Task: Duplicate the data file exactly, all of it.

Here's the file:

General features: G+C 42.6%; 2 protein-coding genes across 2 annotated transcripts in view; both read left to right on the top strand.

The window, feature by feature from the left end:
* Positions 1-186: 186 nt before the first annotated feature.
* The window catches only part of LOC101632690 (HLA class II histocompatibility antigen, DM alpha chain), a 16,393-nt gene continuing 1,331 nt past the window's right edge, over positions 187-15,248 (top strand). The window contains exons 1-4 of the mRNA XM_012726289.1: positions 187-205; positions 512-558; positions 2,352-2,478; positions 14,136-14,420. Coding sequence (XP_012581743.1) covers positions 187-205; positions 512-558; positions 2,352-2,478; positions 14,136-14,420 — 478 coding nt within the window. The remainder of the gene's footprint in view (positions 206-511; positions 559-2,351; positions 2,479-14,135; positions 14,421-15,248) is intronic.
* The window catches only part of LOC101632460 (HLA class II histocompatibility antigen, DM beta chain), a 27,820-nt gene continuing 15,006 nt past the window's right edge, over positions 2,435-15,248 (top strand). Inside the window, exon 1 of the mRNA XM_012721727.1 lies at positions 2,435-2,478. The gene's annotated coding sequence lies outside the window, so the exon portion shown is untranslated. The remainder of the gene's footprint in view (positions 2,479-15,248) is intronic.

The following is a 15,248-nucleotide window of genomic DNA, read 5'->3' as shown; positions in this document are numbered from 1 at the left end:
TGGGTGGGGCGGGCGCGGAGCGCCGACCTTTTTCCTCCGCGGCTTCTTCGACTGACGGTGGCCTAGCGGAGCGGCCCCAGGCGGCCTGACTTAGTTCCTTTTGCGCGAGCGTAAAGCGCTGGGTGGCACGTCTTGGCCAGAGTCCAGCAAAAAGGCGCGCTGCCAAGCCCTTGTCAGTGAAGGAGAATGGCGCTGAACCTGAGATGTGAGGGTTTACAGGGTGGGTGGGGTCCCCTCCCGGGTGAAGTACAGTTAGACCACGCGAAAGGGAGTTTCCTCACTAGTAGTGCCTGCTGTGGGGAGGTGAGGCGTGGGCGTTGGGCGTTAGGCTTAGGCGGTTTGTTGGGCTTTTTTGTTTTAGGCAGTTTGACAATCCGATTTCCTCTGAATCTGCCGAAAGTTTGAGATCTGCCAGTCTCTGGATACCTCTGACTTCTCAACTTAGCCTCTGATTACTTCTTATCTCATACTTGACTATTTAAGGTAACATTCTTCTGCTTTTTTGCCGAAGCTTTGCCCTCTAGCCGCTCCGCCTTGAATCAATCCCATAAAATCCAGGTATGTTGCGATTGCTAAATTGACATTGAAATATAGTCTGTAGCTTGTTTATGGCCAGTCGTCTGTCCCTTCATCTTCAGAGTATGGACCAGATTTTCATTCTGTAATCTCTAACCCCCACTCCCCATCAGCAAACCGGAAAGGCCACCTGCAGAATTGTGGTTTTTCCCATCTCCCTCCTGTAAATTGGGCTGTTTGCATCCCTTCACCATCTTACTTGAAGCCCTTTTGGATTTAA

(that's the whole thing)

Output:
General features: G+C 42.6%; 2 protein-coding genes across 2 annotated transcripts in view; both read left to right on the top strand.

The window, feature by feature from the left end:
* Positions 1-186: 186 nt before the first annotated feature.
* The window catches only part of LOC101632690 (HLA class II histocompatibility antigen, DM alpha chain), a 16,393-nt gene continuing 1,331 nt past the window's right edge, over positions 187-15,248 (top strand). The window contains exons 1-4 of the mRNA XM_012726289.1: positions 187-205; positions 512-558; positions 2,352-2,478; positions 14,136-14,420. Coding sequence (XP_012581743.1) covers positions 187-205; positions 512-558; positions 2,352-2,478; positions 14,136-14,420 — 478 coding nt within the window. The remainder of the gene's footprint in view (positions 206-511; positions 559-2,351; positions 2,479-14,135; positions 14,421-15,248) is intronic.
* The window catches only part of LOC101632460 (HLA class II histocompatibility antigen, DM beta chain), a 27,820-nt gene continuing 15,006 nt past the window's right edge, over positions 2,435-15,248 (top strand). Inside the window, exon 1 of the mRNA XM_012721727.1 lies at positions 2,435-2,478. The gene's annotated coding sequence lies outside the window, so the exon portion shown is untranslated. The remainder of the gene's footprint in view (positions 2,479-15,248) is intronic.

The following is a 15,248-nucleotide window of genomic DNA, read 5'->3' as shown; positions in this document are numbered from 1 at the left end:
TGGGTGGGGCGGGCGCGGAGCGCCGACCTTTTTCCTCCGCGGCTTCTTCGACTGACGGTGGCCTAGCGGAGCGGCCCCAGGCGGCCTGACTTAGTTCCTTTTGCGCGAGCGTAAAGCGCTGGGTGGCACGTCTTGGCCAGAGTCCAGCAAAAAGGCGCGCTGCCAAGCCCTTGTCAGTGAAGGAGAATGGCGCTGAACCTGAGATGTGAGGGTTTACAGGGTGGGTGGGGTCCCCTCCCGGGTGAAGTACAGTTAGACCACGCGAAAGGGAGTTTCCTCACTAGTAGTGCCTGCTGTGGGGAGGTGAGGCGTGGGCGTTGGGCGTTAGGCTTAGGCGGTTTGTTGGGCTTTTTTGTTTTAGGCAGTTTGACAATCCGATTTCCTCTGAATCTGCCGAAAGTTTGAGATCTGCCAGTCTCTGGATACCTCTGACTTCTCAACTTAGCCTCTGATTACTTCTTATCTCATACTTGACTATTTAAGGTAACATTCTTCTGCTTTTTTGCCGAAGCTTTGCCCTCTAGCCGCTCCGCCTTGAATCAATCCCATAAAATCCAGGTATGTTGCGATTGCTAAATTGACATTGAAATATAGTCTGTAGCTTGTTTATGGCCAGTCGTCTGTCCCTTCATCTTCAGAGTATGGACCAGATTTTCATTCTGTAATCTCTAACCCCCACTCCCCATCAGCAAACCGGAAAGGCCACCTGCAGAATTGTGGTTTTTCCCATCTCCCTCCTGTAAATTGGGCTGTTTGCATCCCTTCACCATCTTACTTGAAGCCCTTTTGGATTTAA